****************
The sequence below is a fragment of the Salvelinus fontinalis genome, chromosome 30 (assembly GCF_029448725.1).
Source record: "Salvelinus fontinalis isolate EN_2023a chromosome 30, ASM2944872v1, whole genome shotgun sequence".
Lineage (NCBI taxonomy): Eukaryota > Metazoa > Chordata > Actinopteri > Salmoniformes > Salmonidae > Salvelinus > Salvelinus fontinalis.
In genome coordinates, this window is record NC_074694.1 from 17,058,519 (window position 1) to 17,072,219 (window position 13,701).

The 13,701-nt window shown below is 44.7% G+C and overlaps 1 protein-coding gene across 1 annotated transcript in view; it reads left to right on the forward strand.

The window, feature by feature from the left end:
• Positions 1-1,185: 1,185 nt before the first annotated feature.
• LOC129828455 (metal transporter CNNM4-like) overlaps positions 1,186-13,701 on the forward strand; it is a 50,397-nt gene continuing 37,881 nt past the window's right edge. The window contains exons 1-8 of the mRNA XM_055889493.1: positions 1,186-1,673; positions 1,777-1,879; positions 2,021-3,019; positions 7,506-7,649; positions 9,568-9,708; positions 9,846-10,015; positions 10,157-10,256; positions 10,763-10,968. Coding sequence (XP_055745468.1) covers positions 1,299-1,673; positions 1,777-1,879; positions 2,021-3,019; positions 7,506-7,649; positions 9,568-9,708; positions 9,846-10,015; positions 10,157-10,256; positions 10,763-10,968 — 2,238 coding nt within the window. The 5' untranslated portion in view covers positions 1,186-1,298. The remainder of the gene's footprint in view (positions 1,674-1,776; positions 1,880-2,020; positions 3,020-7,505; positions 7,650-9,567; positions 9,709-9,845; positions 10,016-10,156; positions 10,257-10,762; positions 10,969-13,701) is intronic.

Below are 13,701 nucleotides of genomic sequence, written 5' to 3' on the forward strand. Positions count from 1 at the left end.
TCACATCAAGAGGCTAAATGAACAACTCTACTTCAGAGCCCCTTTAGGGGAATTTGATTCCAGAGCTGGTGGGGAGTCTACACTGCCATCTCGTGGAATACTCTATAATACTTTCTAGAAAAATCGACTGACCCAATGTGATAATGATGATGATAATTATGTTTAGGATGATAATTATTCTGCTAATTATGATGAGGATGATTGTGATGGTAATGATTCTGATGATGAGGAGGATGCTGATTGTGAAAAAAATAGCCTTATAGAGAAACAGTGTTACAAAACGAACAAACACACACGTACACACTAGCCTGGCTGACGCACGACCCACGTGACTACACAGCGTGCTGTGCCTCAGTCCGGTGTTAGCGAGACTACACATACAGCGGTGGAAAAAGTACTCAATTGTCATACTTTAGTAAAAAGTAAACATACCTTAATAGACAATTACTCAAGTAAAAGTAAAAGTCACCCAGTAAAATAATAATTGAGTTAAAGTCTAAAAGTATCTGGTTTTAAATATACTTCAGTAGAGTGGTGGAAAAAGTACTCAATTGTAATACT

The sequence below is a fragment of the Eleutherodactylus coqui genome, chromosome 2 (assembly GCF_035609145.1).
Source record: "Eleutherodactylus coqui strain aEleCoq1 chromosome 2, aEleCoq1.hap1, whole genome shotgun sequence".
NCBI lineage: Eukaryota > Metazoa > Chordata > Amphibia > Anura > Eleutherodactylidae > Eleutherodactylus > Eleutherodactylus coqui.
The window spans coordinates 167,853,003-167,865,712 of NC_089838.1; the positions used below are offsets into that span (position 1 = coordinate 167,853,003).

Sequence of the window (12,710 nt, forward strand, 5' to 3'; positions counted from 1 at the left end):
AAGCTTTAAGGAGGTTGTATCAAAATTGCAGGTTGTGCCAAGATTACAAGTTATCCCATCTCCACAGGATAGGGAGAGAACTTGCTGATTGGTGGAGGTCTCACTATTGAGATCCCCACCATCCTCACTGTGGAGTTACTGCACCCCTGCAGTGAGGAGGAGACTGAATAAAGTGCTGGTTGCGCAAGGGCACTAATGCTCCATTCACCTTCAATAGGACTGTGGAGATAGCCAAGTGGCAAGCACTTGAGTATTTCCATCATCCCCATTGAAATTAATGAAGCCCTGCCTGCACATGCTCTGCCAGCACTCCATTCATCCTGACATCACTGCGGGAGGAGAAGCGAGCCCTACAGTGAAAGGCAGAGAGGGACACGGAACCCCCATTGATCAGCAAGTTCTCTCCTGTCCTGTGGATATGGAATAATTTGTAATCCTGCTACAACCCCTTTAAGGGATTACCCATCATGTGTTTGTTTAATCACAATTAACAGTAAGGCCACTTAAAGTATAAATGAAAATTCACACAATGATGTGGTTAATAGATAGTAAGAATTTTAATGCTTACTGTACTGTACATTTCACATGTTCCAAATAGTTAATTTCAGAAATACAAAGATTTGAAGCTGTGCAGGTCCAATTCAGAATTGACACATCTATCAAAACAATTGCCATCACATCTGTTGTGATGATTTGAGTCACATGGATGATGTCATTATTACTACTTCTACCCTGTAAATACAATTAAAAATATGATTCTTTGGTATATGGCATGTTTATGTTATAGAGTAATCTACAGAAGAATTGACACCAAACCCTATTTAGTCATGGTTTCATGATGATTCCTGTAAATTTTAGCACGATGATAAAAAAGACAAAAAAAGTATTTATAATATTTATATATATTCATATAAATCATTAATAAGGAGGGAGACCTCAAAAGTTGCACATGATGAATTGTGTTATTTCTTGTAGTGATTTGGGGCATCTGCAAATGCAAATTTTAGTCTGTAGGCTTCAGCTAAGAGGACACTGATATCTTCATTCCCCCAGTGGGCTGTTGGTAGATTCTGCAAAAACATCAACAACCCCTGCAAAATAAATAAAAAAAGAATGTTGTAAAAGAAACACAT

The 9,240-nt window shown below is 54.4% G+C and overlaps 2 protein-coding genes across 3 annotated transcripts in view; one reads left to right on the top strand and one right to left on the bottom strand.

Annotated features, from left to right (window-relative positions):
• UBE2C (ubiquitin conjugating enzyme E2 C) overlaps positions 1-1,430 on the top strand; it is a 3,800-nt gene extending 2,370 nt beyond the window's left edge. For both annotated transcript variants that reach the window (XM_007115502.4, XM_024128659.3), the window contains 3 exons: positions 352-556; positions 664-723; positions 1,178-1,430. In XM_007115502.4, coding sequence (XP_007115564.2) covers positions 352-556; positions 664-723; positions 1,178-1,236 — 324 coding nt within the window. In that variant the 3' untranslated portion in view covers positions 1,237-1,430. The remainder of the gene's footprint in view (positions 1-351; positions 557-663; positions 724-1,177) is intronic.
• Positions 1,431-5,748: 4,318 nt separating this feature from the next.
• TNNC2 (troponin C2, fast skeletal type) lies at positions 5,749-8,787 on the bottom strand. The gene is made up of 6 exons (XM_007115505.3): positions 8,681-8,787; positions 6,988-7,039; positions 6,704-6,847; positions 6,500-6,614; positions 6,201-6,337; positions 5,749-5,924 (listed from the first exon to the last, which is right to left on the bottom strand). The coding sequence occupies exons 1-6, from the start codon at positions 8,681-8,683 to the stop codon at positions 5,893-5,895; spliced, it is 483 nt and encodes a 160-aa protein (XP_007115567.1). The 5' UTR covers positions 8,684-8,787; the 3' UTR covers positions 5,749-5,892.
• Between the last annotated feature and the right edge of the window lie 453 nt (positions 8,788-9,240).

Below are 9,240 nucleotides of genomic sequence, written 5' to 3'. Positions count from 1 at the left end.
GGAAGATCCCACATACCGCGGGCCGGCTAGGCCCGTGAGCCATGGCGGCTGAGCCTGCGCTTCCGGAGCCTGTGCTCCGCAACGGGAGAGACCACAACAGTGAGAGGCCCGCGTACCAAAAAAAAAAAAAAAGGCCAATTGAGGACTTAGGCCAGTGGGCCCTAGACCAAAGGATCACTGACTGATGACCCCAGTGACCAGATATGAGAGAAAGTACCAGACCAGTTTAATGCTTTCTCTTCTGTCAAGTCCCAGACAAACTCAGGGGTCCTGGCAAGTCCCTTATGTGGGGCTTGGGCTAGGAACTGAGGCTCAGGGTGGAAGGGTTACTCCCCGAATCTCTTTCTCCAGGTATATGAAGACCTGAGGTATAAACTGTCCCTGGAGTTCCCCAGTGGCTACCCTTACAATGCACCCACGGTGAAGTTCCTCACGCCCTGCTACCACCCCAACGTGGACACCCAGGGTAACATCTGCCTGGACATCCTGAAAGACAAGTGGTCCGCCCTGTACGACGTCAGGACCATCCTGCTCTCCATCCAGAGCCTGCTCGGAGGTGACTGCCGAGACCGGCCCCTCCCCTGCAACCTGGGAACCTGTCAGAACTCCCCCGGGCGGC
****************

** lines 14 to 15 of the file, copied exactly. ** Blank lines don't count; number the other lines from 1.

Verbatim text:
The window spans coordinates 167,853,003-167,865,712 of NC_089838.1; the positions used below are offsets into that span (position 1 = coordinate 167,853,003).

Sequence of the window (12,710 nt, forward strand, 5' to 3'; positions counted from 1 at the left end):